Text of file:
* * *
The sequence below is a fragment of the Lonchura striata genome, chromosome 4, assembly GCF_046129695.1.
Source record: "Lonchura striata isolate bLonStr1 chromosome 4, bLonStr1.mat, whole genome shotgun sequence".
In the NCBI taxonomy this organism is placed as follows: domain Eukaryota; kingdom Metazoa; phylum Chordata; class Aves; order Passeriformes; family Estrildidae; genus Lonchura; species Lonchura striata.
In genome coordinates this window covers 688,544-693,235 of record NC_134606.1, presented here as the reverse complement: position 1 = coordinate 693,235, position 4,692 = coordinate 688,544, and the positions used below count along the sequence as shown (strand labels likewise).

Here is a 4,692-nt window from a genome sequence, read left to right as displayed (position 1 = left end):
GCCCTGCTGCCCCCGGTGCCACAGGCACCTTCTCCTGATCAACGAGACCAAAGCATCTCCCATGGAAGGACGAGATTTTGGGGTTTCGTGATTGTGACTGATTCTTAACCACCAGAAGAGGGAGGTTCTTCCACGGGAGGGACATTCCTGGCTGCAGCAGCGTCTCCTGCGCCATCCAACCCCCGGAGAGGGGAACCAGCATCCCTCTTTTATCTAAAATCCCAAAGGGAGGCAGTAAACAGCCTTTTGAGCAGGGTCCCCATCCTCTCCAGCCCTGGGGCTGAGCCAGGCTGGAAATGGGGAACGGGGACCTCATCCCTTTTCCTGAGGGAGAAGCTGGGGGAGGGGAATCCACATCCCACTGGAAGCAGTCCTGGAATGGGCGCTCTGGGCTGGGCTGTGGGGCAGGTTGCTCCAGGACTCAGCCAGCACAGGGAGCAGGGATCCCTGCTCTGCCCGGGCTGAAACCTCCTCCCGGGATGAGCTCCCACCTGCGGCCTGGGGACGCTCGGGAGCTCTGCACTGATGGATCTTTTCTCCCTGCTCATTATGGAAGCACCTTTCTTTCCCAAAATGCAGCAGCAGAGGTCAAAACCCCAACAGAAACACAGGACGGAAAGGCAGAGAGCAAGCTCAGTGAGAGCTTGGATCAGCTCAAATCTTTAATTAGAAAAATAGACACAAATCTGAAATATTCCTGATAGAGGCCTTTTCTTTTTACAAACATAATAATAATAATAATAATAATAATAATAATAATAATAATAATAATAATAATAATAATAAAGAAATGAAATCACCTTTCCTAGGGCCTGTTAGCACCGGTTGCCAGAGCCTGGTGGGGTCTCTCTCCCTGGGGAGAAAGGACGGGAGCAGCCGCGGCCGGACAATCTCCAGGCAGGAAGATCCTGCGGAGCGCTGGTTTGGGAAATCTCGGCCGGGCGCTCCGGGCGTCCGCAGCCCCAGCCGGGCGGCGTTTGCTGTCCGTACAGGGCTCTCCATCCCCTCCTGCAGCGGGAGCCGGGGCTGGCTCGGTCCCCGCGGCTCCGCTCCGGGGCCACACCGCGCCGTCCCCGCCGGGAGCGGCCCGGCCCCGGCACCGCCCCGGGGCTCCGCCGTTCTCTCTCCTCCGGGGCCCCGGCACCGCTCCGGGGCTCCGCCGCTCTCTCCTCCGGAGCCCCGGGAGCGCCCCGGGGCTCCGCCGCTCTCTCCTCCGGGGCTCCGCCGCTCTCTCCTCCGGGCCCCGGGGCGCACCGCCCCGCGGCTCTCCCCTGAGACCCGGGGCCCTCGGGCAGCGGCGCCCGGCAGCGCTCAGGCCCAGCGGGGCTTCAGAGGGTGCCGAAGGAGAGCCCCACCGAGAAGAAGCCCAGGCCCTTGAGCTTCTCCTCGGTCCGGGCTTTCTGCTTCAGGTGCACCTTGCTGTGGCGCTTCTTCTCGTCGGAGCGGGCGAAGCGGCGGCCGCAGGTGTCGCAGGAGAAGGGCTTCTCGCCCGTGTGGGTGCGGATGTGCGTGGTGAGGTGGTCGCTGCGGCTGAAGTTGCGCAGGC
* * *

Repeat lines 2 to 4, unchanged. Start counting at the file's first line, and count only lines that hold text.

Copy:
Source record: "Lonchura striata isolate bLonStr1 chromosome 4, bLonStr1.mat, whole genome shotgun sequence".
In the NCBI taxonomy this organism is placed as follows: domain Eukaryota; kingdom Metazoa; phylum Chordata; class Aves; order Passeriformes; family Estrildidae; genus Lonchura; species Lonchura striata.
In genome coordinates this window covers 688,544-693,235 of record NC_134606.1, presented here as the reverse complement: position 1 = coordinate 693,235, position 4,692 = coordinate 688,544, and the positions used below count along the sequence as shown (strand labels likewise).